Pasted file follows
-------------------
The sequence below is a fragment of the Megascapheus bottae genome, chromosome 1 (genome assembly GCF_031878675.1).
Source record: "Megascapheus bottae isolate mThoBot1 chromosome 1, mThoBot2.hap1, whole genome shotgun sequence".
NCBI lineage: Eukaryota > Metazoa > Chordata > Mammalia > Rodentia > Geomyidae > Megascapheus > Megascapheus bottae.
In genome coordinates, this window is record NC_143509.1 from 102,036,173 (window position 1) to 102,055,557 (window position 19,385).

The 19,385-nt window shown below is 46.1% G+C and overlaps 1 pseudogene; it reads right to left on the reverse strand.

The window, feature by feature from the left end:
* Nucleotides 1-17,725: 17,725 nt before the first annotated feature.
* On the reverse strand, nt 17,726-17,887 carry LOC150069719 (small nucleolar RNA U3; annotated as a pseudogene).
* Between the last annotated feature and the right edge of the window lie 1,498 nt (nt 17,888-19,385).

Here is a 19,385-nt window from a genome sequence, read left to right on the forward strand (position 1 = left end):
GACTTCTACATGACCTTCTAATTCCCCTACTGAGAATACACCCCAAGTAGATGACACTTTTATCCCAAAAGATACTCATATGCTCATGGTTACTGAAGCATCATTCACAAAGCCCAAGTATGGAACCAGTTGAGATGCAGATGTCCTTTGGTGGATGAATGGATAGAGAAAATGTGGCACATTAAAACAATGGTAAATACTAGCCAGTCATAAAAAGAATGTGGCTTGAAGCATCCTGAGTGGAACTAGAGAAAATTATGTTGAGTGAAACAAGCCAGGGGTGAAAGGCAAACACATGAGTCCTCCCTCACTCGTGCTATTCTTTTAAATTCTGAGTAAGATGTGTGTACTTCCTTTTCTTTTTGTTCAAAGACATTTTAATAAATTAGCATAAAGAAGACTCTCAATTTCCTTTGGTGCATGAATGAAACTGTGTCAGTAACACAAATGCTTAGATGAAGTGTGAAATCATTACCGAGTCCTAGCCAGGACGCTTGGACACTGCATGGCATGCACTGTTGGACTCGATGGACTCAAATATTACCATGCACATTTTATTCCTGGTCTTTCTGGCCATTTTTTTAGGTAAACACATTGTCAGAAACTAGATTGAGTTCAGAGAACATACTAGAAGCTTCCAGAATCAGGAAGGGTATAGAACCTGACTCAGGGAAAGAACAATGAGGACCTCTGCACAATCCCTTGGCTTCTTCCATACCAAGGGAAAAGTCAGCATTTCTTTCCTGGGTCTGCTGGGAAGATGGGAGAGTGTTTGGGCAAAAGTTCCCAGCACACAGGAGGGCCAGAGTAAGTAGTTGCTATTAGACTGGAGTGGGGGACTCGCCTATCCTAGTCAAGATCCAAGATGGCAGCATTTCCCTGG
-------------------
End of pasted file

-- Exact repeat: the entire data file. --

The sequence below is a fragment of the Megascapheus bottae genome, chromosome 1 (genome assembly GCF_031878675.1).
Source record: "Megascapheus bottae isolate mThoBot1 chromosome 1, mThoBot2.hap1, whole genome shotgun sequence".
NCBI lineage: Eukaryota > Metazoa > Chordata > Mammalia > Rodentia > Geomyidae > Megascapheus > Megascapheus bottae.
In genome coordinates, this window is record NC_143509.1 from 102,036,173 (window position 1) to 102,055,557 (window position 19,385).

The 19,385-nt window shown below is 46.1% G+C and overlaps 1 pseudogene; it reads right to left on the reverse strand.

The window, feature by feature from the left end:
* Nucleotides 1-17,725: 17,725 nt before the first annotated feature.
* On the reverse strand, nt 17,726-17,887 carry LOC150069719 (small nucleolar RNA U3; annotated as a pseudogene).
* Between the last annotated feature and the right edge of the window lie 1,498 nt (nt 17,888-19,385).

Here is a 19,385-nt window from a genome sequence, read left to right on the forward strand (position 1 = left end):
GACTTCTACATGACCTTCTAATTCCCCTACTGAGAATACACCCCAAGTAGATGACACTTTTATCCCAAAAGATACTCATATGCTCATGGTTACTGAAGCATCATTCACAAAGCCCAAGTATGGAACCAGTTGAGATGCAGATGTCCTTTGGTGGATGAATGGATAGAGAAAATGTGGCACATTAAAACAATGGTAAATACTAGCCAGTCATAAAAAGAATGTGGCTTGAAGCATCCTGAGTGGAACTAGAGAAAATTATGTTGAGTGAAACAAGCCAGGGGTGAAAGGCAAACACATGAGTCCTCCCTCACTCGTGCTATTCTTTTAAATTCTGAGTAAGATGTGTGTACTTCCTTTTCTTTTTGTTCAAAGACATTTTAATAAATTAGCATAAAGAAGACTCTCAATTTCCTTTGGTGCATGAATGAAACTGTGTCAGTAACACAAATGCTTAGATGAAGTGTGAAATCATTACCGAGTCCTAGCCAGGACGCTTGGACACTGCATGGCATGCACTGTTGGACTCGATGGACTCAAATATTACCATGCACATTTTATTCCTGGTCTTTCTGGCCATTTTTTTAGGTAAACACATTGTCAGAAACTAGATTGAGTTCAGAGAACATACTAGAAGCTTCCAGAATCAGGAAGGGTATAGAACCTGACTCAGGGAAAGAACAATGAGGACCTCTGCACAATCCCTTGGCTTCTTCCATACCAAGGGAAAAGTCAGCATTTCTTTCCTGGGTCTGCTGGGAAGATGGGAGAGTGTTTGGGCAAAAGTTCCCAGCACACAGGAGGGCCAGAGTAAGTAGTTGCTATTAGACTGGAGTGGGGGACTCGCCTATCCTAGTCAAGATCCAAGATGGCAGCATTTCCCTGG